How do you see yourself developing as a lampworker in the future?

 

My goal is to explore every thing I have time for. I love doing larger sculptural work. I’ll hopefully be healthy enough to do this in some form or fashion, for a very long time. Right up until the day I die would be perfect!

 

What are your goals?

 

To be happy and raise my kids with love in their life. To never stop caring about the people around me…

 

 

What do you consider as successful? 

 

Look in the mirror… if you like what you see and there’s a smile more often than not, you’ve achieved it.

 

 

What is the key to getting there?

 

Love yourself enough to do what you need to do for you… love others and give what you can, without expecting anything in return… realize that you are unique… and you deserve to be happy… just like everybody else. Forgive others when they do you wrong, but it’s ok to avoid their evil asses if you can. You don’t have to like everybody… but you do have to like yourself. 

 

 

What would be your 3 best tips for new artists?

 

Don’t compare your work to anybody else’s. There will always be folks who have more skill that you and there will always be folks who can’t do what you can do. If you compare your work to your work, it’s the only fair comparison… if it’s getting better, you’re successful!

 

 

 

Some times the very best ideas come from a mistake you didn’t give up on… it comes from playing and trying new things. Realize that there are no limits to what you can do and you don’t have to do anything in particular… PLAY!

 

 

Don’t put too much pressure on yourself…

 

Do you like to take classes from other lampworkers?

 

Yes, it’s a lot of fun!

 

 

Do you teach? 

 

I do and I love it. It’s one of my passions. I absolutely love it when a student figures something out or realizes that they really can do something difficult. It’s a magical moment and I’m blessed to be a part of it.

 

 

Will you travel to teach?

 

“Have torch will travel!”

Judithe Hernandez

I’d like to give my friend Judithe and the show she’s going to be in a nice plug.  Judithe is one of the early Latino muralists in LA and the only woman of the time.  She is going to be exhibiting fifteen of her works (and selling, I hope!) in this show.  I am really excited for her and I hope that anyone who can come, will. I can gauarantee you won’t be disappointed!

Happy Valentine’s Day by Patty

Love and challenges. I learned a little something about this recently. Sometimes love can really be challenging, and in many different ways.

I was doing a trunk show recently, and a woman saw one of my vessel pendants. Casually, she asked if I could make one in a heart shape. Intrigued, I said that I would try, not really sure how I would go about this challenge.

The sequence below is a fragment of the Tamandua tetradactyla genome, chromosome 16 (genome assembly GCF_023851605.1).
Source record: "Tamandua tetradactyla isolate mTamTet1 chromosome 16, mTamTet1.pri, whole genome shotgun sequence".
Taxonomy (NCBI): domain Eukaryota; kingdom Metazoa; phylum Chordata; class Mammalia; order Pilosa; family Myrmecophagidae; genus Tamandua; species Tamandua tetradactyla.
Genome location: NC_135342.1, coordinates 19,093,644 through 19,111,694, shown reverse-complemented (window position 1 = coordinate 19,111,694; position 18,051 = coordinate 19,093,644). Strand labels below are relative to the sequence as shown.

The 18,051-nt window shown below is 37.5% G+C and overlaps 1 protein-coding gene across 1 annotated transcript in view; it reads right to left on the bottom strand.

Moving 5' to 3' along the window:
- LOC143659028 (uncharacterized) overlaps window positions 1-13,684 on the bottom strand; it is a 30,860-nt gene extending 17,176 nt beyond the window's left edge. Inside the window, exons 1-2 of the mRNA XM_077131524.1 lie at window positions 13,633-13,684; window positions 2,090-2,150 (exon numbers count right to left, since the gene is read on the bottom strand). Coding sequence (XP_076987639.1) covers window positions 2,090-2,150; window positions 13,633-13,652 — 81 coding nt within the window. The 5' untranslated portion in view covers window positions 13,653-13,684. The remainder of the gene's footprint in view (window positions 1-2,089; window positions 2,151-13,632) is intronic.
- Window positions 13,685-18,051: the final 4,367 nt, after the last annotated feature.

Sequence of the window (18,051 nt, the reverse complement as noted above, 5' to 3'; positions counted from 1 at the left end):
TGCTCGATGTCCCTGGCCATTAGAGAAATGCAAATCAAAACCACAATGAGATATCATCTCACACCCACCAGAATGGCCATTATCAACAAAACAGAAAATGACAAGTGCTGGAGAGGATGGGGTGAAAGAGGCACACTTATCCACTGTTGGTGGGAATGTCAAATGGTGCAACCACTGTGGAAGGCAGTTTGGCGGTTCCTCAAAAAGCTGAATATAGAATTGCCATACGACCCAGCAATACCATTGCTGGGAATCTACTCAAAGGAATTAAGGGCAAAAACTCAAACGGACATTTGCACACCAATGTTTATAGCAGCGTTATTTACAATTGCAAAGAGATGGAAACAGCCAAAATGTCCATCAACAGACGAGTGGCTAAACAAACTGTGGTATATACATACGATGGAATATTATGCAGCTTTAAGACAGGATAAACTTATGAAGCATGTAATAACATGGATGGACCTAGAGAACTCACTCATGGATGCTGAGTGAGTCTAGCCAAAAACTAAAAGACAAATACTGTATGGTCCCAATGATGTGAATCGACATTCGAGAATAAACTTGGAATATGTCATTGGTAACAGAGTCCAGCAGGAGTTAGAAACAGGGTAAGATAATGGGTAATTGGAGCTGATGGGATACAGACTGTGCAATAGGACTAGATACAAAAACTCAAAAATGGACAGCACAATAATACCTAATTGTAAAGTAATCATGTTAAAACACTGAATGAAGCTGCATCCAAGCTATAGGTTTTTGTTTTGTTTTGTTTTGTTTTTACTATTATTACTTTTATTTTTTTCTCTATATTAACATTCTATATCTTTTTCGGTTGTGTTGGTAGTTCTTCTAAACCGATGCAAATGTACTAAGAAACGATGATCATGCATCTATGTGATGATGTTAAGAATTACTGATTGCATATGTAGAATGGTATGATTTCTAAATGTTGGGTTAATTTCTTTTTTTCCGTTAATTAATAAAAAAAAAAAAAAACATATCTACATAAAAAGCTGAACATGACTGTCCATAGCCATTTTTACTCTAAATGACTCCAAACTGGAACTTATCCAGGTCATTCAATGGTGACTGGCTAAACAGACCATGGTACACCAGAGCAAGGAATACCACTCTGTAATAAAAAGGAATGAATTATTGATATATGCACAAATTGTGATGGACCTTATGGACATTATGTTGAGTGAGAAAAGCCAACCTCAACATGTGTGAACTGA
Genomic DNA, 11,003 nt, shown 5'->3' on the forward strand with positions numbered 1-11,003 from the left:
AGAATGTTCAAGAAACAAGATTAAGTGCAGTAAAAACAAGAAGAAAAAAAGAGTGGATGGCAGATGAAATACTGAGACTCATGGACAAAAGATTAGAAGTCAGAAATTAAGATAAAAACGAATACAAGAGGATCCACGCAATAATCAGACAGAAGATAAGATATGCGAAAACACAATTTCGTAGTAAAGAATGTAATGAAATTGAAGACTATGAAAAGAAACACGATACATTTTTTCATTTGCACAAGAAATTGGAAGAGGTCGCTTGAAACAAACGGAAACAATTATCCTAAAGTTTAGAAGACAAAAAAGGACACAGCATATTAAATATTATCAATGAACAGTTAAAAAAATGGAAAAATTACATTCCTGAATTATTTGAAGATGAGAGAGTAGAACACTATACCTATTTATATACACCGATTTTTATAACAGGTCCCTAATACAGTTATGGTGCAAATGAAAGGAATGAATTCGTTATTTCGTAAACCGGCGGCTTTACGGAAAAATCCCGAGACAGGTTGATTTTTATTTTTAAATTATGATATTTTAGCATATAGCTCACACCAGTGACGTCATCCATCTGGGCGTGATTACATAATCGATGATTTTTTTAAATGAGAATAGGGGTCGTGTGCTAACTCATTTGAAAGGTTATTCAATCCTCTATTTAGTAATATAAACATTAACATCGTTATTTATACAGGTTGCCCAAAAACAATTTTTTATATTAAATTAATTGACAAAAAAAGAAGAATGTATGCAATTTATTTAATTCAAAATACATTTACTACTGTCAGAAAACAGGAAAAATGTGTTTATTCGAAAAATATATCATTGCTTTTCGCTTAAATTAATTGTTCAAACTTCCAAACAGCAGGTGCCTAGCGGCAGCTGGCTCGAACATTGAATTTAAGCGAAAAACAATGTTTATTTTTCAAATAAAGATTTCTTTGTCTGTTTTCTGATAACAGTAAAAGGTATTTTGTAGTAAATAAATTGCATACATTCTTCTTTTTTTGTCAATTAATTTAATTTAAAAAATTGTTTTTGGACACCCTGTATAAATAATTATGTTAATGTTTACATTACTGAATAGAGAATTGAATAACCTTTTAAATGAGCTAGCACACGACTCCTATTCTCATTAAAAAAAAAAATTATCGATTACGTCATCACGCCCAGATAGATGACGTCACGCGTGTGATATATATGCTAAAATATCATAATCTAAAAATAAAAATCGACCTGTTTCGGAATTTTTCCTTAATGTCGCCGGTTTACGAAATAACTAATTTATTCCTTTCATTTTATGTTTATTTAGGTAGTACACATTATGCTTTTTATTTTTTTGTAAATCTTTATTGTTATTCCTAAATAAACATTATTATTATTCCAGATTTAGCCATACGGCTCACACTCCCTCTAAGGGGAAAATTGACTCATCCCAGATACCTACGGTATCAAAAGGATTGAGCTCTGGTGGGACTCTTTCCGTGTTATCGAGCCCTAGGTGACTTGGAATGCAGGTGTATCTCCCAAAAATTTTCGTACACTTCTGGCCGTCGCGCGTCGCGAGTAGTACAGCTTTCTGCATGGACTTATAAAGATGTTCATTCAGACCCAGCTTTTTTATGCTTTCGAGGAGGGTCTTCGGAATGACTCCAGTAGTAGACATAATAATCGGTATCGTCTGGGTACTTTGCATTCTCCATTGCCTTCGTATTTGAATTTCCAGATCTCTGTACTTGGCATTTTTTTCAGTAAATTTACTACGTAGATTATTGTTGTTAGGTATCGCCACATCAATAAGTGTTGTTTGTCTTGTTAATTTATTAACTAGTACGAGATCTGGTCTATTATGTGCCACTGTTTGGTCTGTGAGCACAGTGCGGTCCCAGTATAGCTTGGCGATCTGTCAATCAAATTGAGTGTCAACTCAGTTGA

She went on to explain that not long ago her son, who was in his early twenties, suddenly died, and she wanted a vessel to put some of his ashes in so she could carry him with her always. Of course this made me even more determined that I would create a vessel for her that is worthy of it’s duty.

This was definitely a challenge to figure out how to make the shape out of a blown vessel. It took me several attempts and a couple of weeks, but I finally got it to work out. Here are some of the “prototypes”:

The first one I tried in boro and it didn’t quite work. The second one in soft glass wasn’t any better and I didn’t even bother to put handles on it. (There were a couple of other attempts that aren’t even worth photographing!) I was getting really frustrated until the third one, and the shape came out nicely, but unfortunately it had collapsed down too much and is not hollow. Finally on a roll, I created these two:

Now this is what I’m talking about! She chose the one on the right, which is a little smaller than the left. Seeing the bittersweet look in her eyes was justification for all the effort I put into this.

While I was working on this challenge, I thought about how loving can really be a challenge. Whether it be a spouse, significant other, child or pet, loving comes with definite ups and downs. What my client just went through definitely makes one think if it’s even worth it to risk loving. Fortunately for most of us, our hearts won’t let us choose – it tells us that without loss, we may never appreciate the love we share with the targets of our affection.

Many of us will tell our loved ones today that they are loved. But let’s not let that end with just today. Take every opportunity to tell the special ones around you that you love them and that they mean a lot to you.

So to you I say: “I love you and you are very special to me!”

Tuscon

WooHoo!  Mari and Keith went to Tuscon this morning.  Mari promised to be our ‘Tuscon Correspondent’ and I can’t wait for the first installment.  I would guess we won’t see anything tonight. 

 Going to Tuscon is one of my dreams.  My friend Marilyn and I always talked about doing it ‘next year’ and for her next year won’t be happening.  I swore that if she was still alive by this February I was going to get her there one way or the other but it wasn’t meant to be.  I will go someday but it won’t be the same without her.

Does anyone else have as damned much trouble doing their business stuff as I do?  (Mari and Keith YOU can’t answer this question.  LOL)  I was fine as long as it was all beads and findings and things like that.  Now I am buying sterling silver wire in the 35-40 ounce range and making jumprings.  Of course, I use some of it as just plain wire and I’ve also bought jumprings.  That doesn’t take into account the base metal jumprings either.  I have a lot that are annodyzed aluminium and some that are niobium.  The aluminium ones I bought by the bag, not by the ounce.  The niobium were by the ounce.  Arrrrrgggggghhhh!  I spent the afternoon weighing things.  Decided to convert the bag ones into ounce ones because it’s going to be hard enough for my pea brain to keep track of it anyway.  And what do I call the wire that I’ve already turned into jumprings?  Is it catagorized under wire or rings?  And what do I do with the wire I buy to turn into rings…and so on and so on.  I’m sure that once I get a system figured out it’ll be fine but until then I could scream.  Then Don tells me that I need to account for my seed beads somehow too.  Really?  All million of them?  LOL  I can’t even do a good guestimate for them.  I’m not liking this at all.  I planned on a lot of other things for today and that was nowhere on my list.

So how was YOUR day?